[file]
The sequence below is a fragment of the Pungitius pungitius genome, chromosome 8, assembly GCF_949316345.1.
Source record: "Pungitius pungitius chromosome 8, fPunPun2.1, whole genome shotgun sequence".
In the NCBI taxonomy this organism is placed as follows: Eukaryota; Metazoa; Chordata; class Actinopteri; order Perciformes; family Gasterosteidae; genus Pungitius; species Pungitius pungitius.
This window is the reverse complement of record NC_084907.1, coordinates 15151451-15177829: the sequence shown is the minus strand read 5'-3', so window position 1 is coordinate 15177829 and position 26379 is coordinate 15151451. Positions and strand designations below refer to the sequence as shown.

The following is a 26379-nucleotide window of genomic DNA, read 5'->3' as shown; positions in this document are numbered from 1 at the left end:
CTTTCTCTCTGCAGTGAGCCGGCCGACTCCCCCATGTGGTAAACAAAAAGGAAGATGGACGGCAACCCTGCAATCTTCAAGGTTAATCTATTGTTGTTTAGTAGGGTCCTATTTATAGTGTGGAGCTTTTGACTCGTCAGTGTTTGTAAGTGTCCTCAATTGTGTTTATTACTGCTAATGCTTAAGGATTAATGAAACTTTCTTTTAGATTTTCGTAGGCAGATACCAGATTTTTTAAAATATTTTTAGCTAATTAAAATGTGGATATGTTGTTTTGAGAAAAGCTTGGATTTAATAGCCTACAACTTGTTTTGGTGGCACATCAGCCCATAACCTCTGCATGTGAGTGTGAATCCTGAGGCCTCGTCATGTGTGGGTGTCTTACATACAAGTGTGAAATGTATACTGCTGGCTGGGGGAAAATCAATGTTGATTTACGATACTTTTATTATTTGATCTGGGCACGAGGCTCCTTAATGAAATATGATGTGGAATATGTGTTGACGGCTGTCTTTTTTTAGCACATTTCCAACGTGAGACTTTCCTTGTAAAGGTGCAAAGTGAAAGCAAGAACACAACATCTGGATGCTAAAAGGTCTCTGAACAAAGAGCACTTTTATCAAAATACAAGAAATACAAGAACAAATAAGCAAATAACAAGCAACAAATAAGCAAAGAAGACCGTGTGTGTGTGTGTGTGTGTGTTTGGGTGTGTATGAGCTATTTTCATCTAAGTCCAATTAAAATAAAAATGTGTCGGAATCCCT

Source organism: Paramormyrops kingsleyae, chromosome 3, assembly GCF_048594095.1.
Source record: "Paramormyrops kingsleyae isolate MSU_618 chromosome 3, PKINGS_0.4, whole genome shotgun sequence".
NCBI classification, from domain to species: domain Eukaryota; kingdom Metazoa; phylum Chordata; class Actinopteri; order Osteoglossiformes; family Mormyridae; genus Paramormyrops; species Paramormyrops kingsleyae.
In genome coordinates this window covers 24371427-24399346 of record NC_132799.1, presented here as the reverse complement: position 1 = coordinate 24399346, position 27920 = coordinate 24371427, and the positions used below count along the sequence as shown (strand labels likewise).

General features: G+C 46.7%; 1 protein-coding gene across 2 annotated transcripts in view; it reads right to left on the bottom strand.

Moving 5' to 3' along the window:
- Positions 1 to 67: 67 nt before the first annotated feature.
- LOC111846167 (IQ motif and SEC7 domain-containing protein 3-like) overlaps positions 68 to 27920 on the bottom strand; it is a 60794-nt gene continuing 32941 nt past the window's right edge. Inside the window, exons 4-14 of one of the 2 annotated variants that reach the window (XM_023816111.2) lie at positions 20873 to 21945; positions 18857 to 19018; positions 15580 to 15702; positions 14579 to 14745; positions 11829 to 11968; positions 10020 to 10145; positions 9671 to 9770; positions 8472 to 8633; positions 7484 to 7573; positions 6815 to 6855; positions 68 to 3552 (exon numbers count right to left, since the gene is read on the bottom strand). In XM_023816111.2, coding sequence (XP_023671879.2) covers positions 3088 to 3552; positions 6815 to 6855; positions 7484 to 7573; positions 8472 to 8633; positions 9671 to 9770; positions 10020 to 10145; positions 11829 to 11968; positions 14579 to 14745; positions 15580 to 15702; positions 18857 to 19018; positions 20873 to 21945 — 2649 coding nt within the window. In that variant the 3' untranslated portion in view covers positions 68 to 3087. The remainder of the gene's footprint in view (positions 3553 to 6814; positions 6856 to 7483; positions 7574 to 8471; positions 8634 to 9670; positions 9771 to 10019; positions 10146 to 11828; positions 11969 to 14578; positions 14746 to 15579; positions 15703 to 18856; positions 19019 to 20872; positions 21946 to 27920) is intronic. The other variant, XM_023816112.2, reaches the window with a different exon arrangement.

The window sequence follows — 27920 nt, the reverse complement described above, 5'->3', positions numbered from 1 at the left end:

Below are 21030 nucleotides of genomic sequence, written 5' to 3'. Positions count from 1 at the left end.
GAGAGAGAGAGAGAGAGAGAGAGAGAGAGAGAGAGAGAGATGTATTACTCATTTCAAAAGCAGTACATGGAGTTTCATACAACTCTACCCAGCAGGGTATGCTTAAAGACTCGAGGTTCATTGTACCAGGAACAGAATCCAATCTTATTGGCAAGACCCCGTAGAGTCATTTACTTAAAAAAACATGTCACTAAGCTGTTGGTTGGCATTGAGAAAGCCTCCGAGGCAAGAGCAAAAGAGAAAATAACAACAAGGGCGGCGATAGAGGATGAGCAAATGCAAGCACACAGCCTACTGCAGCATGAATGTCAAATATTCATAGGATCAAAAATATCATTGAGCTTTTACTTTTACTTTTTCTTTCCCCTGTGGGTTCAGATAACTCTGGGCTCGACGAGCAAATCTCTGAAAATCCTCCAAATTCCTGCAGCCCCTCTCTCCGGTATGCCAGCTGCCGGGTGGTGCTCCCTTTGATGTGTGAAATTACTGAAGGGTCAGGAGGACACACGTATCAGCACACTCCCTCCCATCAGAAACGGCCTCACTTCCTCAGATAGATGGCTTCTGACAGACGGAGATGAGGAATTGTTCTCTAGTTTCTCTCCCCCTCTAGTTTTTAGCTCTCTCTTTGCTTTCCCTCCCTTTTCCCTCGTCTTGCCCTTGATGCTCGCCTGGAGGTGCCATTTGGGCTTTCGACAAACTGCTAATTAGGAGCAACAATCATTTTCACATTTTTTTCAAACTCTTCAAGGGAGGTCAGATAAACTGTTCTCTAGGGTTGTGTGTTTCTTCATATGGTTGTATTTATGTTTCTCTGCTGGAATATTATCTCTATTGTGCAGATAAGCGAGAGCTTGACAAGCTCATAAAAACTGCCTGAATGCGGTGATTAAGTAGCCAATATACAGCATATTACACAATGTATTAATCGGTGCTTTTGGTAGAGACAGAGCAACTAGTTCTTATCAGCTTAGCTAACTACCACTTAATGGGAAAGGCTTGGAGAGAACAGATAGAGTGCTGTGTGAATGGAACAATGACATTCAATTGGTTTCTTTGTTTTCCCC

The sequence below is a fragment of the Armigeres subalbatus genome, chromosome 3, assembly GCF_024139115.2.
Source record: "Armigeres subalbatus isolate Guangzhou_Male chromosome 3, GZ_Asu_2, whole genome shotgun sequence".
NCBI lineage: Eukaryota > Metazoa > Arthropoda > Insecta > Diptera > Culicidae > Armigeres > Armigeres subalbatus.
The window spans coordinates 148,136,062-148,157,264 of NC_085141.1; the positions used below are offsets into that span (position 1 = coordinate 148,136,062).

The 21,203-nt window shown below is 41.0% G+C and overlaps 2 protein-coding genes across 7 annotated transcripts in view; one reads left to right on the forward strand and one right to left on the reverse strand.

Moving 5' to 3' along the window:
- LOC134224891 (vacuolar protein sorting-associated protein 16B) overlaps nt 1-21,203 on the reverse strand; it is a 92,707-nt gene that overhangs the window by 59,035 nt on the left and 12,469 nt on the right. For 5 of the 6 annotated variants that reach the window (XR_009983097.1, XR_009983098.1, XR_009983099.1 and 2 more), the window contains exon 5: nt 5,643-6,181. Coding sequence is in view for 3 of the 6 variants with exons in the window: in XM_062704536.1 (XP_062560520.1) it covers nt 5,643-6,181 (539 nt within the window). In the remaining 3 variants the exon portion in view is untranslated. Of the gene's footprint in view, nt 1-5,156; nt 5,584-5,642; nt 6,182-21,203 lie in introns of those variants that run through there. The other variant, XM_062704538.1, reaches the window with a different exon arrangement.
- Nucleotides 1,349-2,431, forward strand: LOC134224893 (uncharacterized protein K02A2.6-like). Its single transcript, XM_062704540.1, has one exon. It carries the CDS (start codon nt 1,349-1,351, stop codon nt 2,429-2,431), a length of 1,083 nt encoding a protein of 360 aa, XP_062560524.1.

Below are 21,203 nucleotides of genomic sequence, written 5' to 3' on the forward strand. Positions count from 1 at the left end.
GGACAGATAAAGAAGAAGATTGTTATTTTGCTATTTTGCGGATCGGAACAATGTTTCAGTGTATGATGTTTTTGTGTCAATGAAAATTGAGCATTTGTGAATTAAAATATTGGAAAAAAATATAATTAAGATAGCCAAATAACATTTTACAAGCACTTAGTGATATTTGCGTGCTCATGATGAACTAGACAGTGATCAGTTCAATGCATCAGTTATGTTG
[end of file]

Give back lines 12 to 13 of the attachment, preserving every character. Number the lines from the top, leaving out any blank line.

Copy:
Moving 5' to 3' along the window:
- Positions 1 to 67: 67 nt before the first annotated feature.